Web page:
The Science of Seasonal Affective Disorder (SAD)

The following excerpt is from an article that originally appeared on Boomer Health Report

By Dr. Mercola

Seasonal affective disorder (SAD) is a form of depression that occurs seasonally, typically ramping up in the fall and winter months and disappearing come spring (although it may occur during other seasons as well, albeit less often). It’s quite common for people to notice changes in their mood, energy levels and food cravings when the weather turns colder and the days get shorter, but this slump, known as “winter blues,” is different from true SAD.

In the case of SAD, symptoms are so severe that they interfere with daily life. “I feel myself wanting to cry for no reason; I overreact extensively and am extremely irritable,” one SAD sufferer told NBC News.1 “There are days where I cannot bring myself to get out of bed or function.”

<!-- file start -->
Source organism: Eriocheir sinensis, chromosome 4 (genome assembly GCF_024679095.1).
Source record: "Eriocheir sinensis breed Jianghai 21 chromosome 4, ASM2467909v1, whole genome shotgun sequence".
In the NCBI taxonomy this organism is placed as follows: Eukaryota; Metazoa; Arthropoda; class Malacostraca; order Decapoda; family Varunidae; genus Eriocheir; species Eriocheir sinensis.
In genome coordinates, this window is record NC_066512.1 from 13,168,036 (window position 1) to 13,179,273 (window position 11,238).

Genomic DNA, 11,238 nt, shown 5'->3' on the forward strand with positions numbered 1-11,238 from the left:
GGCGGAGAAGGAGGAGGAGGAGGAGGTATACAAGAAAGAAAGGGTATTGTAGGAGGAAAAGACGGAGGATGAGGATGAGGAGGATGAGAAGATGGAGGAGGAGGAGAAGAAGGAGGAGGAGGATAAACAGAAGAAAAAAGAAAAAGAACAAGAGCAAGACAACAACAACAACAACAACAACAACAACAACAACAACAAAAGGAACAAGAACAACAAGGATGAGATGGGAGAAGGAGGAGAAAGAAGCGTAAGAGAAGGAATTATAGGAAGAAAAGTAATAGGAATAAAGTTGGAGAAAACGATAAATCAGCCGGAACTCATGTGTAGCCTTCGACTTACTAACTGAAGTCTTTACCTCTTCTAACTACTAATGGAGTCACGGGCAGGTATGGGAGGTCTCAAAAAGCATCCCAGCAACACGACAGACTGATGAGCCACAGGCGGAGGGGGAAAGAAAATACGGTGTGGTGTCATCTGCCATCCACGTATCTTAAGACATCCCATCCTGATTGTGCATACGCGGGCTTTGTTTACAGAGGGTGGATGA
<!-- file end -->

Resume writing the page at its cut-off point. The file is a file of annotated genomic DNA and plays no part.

Common SAD symptoms include oversleeping, intense carbohydrate cravings, overeating and weight gain. Some people also have trouble concentrating and withdraw

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